What It’s Like

Leonda George

November 1st, 2017 @ 1:23 pm

To paint a picture for you of what life is like here in the mountains of Palawan, I will share a few things I do here that I didn’t do before I came to the Philippines. Some of these things may seem extreme to you, but please remember how much more extreme it was for Jesus to come down from Heaven and be born our incarnate Savior.

Mud When the mud is deep, I walk through it barefoot, knowing there are all sorts of unmentionables hiding beneath the surface. I take off my flip-flops so they don’t get sucked off my feet and disappear forever.

Sitting on the ground
I sit on the ground to visit with people outside their houses, knowing there are “things” on the ground I’d rather avoid. For sitting indoors, I prefer floors to benches.

Eating with my hands
I eat with my hands, (though I try to always have alcohol on hand for sanitation).

And others’ hands
I accept and eat food lovingly handed to me by grubby little fingers. The children watch me eagerly to see how I enjoy their expression of love.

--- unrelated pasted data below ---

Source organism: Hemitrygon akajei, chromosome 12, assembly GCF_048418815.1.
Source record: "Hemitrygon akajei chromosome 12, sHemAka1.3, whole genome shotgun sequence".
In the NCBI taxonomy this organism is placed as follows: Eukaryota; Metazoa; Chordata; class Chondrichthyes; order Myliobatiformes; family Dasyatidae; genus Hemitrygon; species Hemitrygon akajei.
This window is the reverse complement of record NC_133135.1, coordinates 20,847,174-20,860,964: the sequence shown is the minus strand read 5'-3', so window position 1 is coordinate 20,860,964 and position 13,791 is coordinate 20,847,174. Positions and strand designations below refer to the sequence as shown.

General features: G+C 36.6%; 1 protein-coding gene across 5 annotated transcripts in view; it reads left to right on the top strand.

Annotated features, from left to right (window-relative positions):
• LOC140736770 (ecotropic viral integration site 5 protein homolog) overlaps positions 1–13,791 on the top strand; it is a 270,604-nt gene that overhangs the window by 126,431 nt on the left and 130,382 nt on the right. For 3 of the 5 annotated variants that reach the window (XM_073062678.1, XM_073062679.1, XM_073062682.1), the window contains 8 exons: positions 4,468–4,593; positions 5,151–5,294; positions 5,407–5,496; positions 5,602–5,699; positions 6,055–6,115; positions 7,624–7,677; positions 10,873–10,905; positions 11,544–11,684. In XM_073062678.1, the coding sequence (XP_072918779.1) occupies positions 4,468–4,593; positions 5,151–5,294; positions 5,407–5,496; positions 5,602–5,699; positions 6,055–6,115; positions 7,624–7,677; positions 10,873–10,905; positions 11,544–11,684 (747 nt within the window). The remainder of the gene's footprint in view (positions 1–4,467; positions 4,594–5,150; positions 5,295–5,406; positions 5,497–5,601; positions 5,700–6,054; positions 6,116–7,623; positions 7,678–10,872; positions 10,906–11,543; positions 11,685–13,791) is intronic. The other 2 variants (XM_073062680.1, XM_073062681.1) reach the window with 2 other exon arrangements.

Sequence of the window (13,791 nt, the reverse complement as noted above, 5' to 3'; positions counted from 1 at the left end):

Sleeping on bamboo When I unexpectedly need to stay overnight in a patient’s home, I can sleep (sporadically) on an uneven bamboo floor, wrapped only in a thin cloth that covers my shoulders or my feet (not both), as the chilly night wind blows through the gaps between floorboards. I sleep in one position until my aches wake me up, then I switch positions and repeat.
When patients in our clinic need care through the night, I sleep on the floor there, too.

Dirty feet When I’m out of the house, my feet are almost always dirty and stained. I won’t even mention what my nails look like.
Well-used clothes Almost all my clothes have stains from the sap of bananas and banana blossoms. Many of my clothes are old and faded and have many mended holes made by nails in bamboo floors or by rats that got into our clothes. Some have mildew stains because it is difficult to get clothes thoroughly dry during the nearly nine-month rainy season.